Are you keeping it real or laying it on thick?
The Lord detests lying lips, but he delights in men who are truthful. Prov. 12:22
by Toni Birdsong
Let’s just call it what it is: cajolery, flattery, smooth talk, snowing, buttering up, or just good ol’ brown nosing. The truth remains that insincerity (however unintentional) is part of the verbal currency of the digital landscape. And while flattering words can win you friends and fans online, this kind of daily digital banter can be risky business for a Christ follower.
While exaggeration has been part of social hierarchies since the beginning of time, it paints a spiritually destructive layer of duplicity over our hearts. It’s often easy to rationalize the amplification of the truth but, by definition, exaggeration really is lying . . .
Behold, you delight in truth in the inward being, and you teach me wisdom in the secret heart. Psalm 51:6, ESV
by Tami Heim
In the conversations at The Cove, with Ruth Graham and other Christian leaders last week, thoughts, ideas, and insights further defined transparency. Some ideas were super sticky—they held fast, adhered to, and clung to our hearts. Today, we’re sharing 20 of those sticky quotes with you. Here we go…
1. When we speak the truth about us we give others permission to do the same. – Ruth Graham, ministry leader
2. Churches must become places where people can deal with their sin and pain. – Ruth Graham, ministry leader
3. When Jesus came, He shocked, surprised and exposed the system. Are we not called to do the same? – Tim Green, Dean of Religion, Travecca Nazarene Universty
The LORD is close to the brokenhearted and saves those who are crushed in spirit. ~ Psalm 34:18, NIV
by Tami Heim
Paul Tripp’s mission is connecting people to the transforming power of Jesus Christ in everyday life. He’s definitely a sticky pastor—he keeps it real and isn’t one to compromise the message he’s been given. Because of that he’s leading for Christ and making a difference that lasts.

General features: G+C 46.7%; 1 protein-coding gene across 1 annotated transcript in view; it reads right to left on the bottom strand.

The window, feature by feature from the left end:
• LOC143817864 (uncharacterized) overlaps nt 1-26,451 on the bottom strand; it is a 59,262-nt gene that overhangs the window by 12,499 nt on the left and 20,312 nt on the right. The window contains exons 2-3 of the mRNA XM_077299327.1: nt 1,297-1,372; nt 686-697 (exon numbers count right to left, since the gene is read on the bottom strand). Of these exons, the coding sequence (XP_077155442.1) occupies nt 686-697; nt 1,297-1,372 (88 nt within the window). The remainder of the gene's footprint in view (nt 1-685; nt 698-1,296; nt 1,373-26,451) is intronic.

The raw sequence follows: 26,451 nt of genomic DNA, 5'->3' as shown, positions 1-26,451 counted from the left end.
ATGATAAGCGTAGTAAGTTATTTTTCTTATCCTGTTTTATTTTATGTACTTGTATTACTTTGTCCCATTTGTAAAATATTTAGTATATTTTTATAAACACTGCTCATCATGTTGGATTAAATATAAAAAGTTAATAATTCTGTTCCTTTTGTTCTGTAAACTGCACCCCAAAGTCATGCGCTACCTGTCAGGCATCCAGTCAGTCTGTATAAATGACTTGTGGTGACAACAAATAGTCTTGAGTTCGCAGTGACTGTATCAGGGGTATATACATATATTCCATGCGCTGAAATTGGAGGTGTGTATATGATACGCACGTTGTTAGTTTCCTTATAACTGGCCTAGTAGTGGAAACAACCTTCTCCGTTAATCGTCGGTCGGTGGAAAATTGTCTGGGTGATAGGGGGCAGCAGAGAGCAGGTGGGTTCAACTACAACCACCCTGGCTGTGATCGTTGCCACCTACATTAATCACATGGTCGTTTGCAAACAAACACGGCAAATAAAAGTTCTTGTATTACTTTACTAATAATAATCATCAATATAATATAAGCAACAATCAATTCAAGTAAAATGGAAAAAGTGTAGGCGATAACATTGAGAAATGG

A ministry president, Presbyterian pastor, and seminary professor Paul speaks and preaches around the world. He’s written ten books and his passion for culture, transparency, the church, and pastors are just a few of the reasons Ruth Graham invited Paul to The Cove, in Ashville, North Carolina for a recent mindstorming session on transparency. You don’t want to miss this . . .
Judge not, and you will not be judged; condemn not, and you will not be condemned; forgive, and you will be forgiven. - Luke 6:7
Going through the motions doesn’t please you, a flawless performance is nothing to you. I learned God-worship when my pride was shattered. Heart-shattered lives ready for love don’t for a moment escape God’s notice. ~ Psalm 51:17, The Message
by Tami Heim
John Bishop, pastor of Living Hope Church in Vancouver, Washington, spoke at Ruth Graham’s gathering at The Cove, in Ashville, North Carolina last week. During a 2-day intensive on transparency that included diverse minds from around the country, John shared what it means to be a living example of transparency and what Ruth Graham calls outrageous grace.
You see, Living Hope Church was the first mega church to invite Ted and Gail Haggard to speak after their return to full-time ministry following a very public scandal. John transported us back to that day at his church and shared how God moved. It just so happened, Ted Haggard was sitting in the audience at the Cove while John spoke, which amplified the humanity of the moment. Here’s a video that recaps that outrageous grace-filled day at Living Hope Church. You really don’t want to miss this . . .
For I do not understand my own actions. For I do not do what I want, but I do the very thing I hate. – Romans 7:15, NIV
by Tami Heim
There’s a tension in the body of Christ around words like confession, transparent, holiness, acceptance, grace, and forgiveness. Passions easily ignite when these words arise among believers. Core beliefs and life experience determine how each word ranks in the conversation and how deep that conversation will go. As we engage a needful world in increasingly public ways the question becomes even more imperative: Is transparency in the Church really possible?